American Academy of Pediatrics has warned against “background television,”
especially in homes with children under age 2, because it can harm children’s
cognitive functioning and social play. In a study, “Background Television in the Homes of U.S. Children,” in the November 2012 issue of Pediatrics (published
online Oct. 1), researchers conducted a survey to track children’s exposure to
background television on a typical day. They found the average child aged 8
is exposed to nearly 4 hours of background television over a 24-hour period.
Both younger children and
American children are exposed to more background television, at an average of 5.5
hours per day, and children from the poorest families were exposed to nearly 6
hours per day. Children in families who left the television on when no one was
watching, and children who had TV sets in their bedrooms, were exposed to more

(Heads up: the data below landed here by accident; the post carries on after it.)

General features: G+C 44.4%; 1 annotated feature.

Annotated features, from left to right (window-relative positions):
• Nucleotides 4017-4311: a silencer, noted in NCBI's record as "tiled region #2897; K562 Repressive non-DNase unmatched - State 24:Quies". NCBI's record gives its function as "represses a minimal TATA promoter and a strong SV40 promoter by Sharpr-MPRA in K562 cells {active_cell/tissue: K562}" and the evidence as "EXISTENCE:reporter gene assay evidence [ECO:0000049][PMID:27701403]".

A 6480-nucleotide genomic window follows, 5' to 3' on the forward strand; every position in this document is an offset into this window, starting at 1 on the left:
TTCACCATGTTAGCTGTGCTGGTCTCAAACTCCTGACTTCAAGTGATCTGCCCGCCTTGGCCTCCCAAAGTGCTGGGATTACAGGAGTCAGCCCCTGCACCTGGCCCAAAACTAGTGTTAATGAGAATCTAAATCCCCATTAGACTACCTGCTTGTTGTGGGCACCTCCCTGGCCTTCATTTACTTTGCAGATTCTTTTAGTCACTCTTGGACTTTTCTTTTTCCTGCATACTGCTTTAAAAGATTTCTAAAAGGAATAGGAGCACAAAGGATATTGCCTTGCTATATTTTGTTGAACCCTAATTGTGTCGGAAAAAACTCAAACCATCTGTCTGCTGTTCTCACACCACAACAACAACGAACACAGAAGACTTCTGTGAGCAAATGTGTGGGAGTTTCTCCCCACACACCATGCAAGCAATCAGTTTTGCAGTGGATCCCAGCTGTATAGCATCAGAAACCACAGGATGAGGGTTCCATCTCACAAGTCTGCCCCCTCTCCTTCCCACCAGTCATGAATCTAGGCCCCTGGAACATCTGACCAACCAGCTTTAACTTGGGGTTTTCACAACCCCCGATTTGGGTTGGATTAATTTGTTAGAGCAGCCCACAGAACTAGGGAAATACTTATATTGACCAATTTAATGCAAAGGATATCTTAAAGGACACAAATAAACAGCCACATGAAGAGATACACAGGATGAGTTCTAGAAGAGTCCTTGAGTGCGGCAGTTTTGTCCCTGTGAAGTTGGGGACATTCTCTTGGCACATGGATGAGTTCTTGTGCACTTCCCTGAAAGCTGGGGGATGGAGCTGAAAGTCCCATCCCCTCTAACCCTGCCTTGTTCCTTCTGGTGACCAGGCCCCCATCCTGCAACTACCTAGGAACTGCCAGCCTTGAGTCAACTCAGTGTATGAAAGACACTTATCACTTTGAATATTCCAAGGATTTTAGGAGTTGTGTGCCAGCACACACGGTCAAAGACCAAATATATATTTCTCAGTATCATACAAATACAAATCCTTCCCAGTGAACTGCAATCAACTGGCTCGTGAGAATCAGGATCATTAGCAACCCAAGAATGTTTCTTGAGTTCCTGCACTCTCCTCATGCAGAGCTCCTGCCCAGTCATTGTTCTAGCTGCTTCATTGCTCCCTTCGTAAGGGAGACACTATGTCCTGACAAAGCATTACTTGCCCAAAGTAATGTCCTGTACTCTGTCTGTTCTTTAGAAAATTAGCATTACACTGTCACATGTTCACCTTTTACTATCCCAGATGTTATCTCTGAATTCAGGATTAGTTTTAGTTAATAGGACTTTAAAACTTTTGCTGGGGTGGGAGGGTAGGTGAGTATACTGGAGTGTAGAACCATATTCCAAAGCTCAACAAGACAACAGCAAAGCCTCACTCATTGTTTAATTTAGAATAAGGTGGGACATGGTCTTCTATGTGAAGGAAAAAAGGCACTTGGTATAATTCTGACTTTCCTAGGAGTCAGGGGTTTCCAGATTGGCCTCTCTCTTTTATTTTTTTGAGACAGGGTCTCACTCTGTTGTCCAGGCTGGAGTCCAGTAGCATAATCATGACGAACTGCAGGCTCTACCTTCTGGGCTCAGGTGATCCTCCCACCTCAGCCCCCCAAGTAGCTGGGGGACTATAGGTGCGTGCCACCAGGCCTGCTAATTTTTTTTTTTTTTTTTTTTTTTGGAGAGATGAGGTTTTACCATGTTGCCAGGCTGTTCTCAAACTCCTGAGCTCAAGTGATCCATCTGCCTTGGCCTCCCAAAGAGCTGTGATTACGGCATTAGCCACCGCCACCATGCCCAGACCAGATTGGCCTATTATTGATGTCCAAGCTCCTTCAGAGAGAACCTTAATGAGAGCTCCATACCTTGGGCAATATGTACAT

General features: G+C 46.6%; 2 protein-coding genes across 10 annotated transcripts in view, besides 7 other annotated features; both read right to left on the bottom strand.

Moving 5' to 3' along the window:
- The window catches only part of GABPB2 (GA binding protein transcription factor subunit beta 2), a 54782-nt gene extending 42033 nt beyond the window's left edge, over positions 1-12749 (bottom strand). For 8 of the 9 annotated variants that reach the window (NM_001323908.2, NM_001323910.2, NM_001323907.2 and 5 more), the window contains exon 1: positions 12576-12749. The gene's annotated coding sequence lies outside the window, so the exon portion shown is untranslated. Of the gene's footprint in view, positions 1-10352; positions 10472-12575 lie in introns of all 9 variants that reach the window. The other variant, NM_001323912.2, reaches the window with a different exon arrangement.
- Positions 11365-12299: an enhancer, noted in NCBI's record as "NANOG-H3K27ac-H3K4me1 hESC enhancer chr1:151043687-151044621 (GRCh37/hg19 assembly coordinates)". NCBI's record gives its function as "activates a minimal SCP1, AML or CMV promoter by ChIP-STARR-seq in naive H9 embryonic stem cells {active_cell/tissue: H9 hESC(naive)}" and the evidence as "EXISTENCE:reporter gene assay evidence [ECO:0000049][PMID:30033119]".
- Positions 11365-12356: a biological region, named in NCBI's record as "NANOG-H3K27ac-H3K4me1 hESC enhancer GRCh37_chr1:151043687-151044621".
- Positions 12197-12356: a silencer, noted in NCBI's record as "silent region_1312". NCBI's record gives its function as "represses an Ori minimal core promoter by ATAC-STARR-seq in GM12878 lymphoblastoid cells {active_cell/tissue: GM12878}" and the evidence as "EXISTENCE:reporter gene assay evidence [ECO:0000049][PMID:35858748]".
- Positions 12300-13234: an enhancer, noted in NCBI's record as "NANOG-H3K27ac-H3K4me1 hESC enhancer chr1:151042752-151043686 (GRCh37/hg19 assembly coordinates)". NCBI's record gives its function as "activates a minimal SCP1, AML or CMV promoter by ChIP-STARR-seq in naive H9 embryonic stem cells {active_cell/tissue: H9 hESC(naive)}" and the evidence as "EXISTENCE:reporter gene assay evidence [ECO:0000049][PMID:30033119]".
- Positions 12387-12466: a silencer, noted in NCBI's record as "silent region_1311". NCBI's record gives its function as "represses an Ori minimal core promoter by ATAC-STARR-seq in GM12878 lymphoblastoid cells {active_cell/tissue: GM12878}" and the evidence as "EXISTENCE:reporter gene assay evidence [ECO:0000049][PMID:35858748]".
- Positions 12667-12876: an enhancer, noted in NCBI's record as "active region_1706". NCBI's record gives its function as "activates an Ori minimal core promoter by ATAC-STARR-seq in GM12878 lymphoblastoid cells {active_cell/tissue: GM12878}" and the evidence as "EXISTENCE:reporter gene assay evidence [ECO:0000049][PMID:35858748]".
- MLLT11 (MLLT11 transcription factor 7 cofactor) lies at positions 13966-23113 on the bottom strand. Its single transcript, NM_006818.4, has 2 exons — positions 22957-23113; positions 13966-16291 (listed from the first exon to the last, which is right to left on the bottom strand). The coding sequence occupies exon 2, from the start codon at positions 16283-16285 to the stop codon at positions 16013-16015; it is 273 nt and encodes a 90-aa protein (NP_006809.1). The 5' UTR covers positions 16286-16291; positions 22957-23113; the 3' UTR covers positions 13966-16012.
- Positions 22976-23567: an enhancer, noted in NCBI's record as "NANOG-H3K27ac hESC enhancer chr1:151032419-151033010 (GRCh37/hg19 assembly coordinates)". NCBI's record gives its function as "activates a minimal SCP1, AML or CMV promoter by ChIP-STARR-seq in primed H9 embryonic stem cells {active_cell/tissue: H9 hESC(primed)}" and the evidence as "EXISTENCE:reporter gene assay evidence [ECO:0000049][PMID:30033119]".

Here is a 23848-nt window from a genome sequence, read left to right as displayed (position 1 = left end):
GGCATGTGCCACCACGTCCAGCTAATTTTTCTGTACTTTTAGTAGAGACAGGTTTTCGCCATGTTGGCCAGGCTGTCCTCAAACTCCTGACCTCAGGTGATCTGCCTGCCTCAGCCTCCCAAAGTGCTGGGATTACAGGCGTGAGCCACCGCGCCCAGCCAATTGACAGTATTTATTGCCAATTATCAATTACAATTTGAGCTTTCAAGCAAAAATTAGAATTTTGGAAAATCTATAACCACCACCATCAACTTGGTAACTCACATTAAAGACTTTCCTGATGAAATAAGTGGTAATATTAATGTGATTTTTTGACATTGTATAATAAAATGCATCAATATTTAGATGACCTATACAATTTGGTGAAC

background TV. The study establishes the pervasiveness of background TV in U.S.
homes with children. Study authors suggest attempts to reduce background TV can
start with simple steps like advice to turn off the TV when no one is watching,
or to turn off the TV at key points during the child’s day, like bedtime and
The American Academy of Pediatrics is an
organization of 60,000 primary care pediatricians, pediatric medical
subspecialists and pediatric surgical specialists dedicated to the
health, safety and well-being of infants, children, adolescents and
young adults. For more information, visit www.aap.org.